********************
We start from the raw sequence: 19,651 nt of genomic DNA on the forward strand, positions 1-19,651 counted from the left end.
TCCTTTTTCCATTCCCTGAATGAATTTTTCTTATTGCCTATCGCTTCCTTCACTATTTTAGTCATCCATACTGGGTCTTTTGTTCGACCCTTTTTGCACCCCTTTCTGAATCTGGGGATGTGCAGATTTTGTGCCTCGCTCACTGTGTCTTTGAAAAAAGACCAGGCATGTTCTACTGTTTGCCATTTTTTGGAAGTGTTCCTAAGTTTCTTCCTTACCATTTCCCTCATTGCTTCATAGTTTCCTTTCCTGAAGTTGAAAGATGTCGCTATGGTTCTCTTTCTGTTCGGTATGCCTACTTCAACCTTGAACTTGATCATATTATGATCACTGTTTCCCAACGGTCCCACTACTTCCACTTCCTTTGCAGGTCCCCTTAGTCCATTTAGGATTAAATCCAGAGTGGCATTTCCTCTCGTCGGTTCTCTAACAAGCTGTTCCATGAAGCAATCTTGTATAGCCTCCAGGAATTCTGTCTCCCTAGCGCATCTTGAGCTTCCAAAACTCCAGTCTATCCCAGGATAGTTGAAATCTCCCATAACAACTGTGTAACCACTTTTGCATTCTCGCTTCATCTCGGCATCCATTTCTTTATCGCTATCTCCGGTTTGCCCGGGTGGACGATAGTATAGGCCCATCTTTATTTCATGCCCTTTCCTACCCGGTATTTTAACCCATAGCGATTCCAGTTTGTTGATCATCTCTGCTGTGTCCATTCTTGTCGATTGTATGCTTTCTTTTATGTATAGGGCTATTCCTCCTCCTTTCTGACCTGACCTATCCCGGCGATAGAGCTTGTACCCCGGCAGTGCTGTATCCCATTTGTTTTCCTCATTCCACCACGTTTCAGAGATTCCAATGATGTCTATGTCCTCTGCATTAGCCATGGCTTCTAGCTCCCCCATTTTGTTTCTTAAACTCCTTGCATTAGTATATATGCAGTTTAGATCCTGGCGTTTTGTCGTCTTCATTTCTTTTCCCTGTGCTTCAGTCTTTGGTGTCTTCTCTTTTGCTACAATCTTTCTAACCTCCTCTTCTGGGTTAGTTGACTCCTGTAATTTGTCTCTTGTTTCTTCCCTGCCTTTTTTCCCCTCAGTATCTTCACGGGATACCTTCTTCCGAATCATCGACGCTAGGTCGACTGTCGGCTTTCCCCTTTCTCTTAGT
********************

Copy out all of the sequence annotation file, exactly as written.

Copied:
We start from the raw sequence: 19,651 nt of genomic DNA on the forward strand, positions 1-19,651 counted from the left end.
TCCTTTTTCCATTCCCTGAATGAATTTTTCTTATTGCCTATCGCTTCCTTCACTATTTTAGTCATCCATACTGGGTCTTTTGTTCGACCCTTTTTGCACCCCTTTCTGAATCTGGGGATGTGCAGATTTTGTGCCTCGCTCACTGTGTCTTTGAAAAAAGACCAGGCATGTTCTACTGTTTGCCATTTTTTGGAAGTGTTCCTAAGTTTCTTCCTTACCATTTCCCTCATTGCTTCATAGTTTCCTTTCCTGAAGTTGAAAGATGTCGCTATGGTTCTCTTTCTGTTCGGTATGCCTACTTCAACCTTGAACTTGATCATATTATGATCACTGTTTCCCAACGGTCCCACTACTTCCACTTCCTTTGCAGGTCCCCTTAGTCCATTTAGGATTAAATCCAGAGTGGCATTTCCTCTCGTCGGTTCTCTAACAAGCTGTTCCATGAAGCAATCTTGTATAGCCTCCAGGAATTCTGTCTCCCTAGCGCATCTTGAGCTTCCAAAACTCCAGTCTATCCCAGGATAGTTGAAATCTCCCATAACAACTGTGTAACCACTTTTGCATTCTCGCTTCATCTCGGCATCCATTTCTTTATCGCTATCTCCGGTTTGCCCGGGTGGACGATAGTATAGGCCCATCTTTATTTCATGCCCTTTCCTACCCGGTATTTTAACCCATAGCGATTCCAGTTTGTTGATCATCTCTGCTGTGTCCATTCTTGTCGATTGTATGCTTTCTTTTATGTATAGGGCTATTCCTCCTCCTTTCTGACCTGACCTATCCCGGCGATAGAGCTTGTACCCCGGCAGTGCTGTATCCCATTTGTTTTCCTCATTCCACCACGTTTCAGAGATTCCAATGATGTCTATGTCCTCTGCATTAGCCATGGCTTCTAGCTCCCCCATTTTGTTTCTTAAACTCCTTGCATTAGTATATATGCAGTTTAGATCCTGGCGTTTTGTCGTCTTCATTTCTTTTCCCTGTGCTTCAGTCTTTGGTGTCTTCTCTTTTGCTACAATCTTTCTAACCTCCTCTTCTGGGTTAGTTGACTCCTGTAATTTGTCTCTTGTTTCTTCCCTGCCTTTTTTCCCCTCAGTATCTTCACGGGATACCTTCTTCCGAATCATCGACGCTAGGTCGACTGTCGGCTTTCCCCTTTCTCTTAGT